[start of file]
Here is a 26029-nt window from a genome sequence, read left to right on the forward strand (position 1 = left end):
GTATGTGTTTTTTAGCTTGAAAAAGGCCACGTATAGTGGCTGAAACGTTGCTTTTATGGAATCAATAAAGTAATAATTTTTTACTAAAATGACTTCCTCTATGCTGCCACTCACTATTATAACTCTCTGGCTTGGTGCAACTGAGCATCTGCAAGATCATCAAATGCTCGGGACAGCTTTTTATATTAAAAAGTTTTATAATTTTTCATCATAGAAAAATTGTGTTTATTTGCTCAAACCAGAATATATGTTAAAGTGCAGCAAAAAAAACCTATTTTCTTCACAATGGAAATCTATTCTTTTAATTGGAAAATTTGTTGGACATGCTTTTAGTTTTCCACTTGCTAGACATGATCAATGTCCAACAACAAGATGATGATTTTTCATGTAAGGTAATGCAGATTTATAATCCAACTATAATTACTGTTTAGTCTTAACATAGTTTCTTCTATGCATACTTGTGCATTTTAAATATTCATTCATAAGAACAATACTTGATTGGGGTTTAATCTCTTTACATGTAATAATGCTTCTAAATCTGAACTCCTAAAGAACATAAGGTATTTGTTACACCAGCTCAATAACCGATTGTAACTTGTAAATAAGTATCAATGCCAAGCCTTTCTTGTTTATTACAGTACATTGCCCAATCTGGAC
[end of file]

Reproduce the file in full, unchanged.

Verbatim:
Here is a 26029-nt window from a genome sequence, read left to right on the forward strand (position 1 = left end):
GTATGTGTTTTTTAGCTTGAAAAAGGCCACGTATAGTGGCTGAAACGTTGCTTTTATGGAATCAATAAAGTAATAATTTTTTACTAAAATGACTTCCTCTATGCTGCCACTCACTATTATAACTCTCTGGCTTGGTGCAACTGAGCATCTGCAAGATCATCAAATGCTCGGGACAGCTTTTTATATTAAAAAGTTTTATAATTTTTCATCATAGAAAAATTGTGTTTATTTGCTCAAACCAGAATATATGTTAAAGTGCAGCAAAAAAAACCTATTTTCTTCACAATGGAAATCTATTCTTTTAATTGGAAAATTTGTTGGACATGCTTTTAGTTTTCCACTTGCTAGACATGATCAATGTCCAACAACAAGATGATGATTTTTCATGTAAGGTAATGCAGATTTATAATCCAACTATAATTACTGTTTAGTCTTAACATAGTTTCTTCTATGCATACTTGTGCATTTTAAATATTCATTCATAAGAACAATACTTGATTGGGGTTTAATCTCTTTACATGTAATAATGCTTCTAAATCTGAACTCCTAAAGAACATAAGGTATTTGTTACACCAGCTCAATAACCGATTGTAACTTGTAAATAAGTATCAATGCCAAGCCTTTCTTGTTTATTACAGTACATTGCCCAATCTGGAC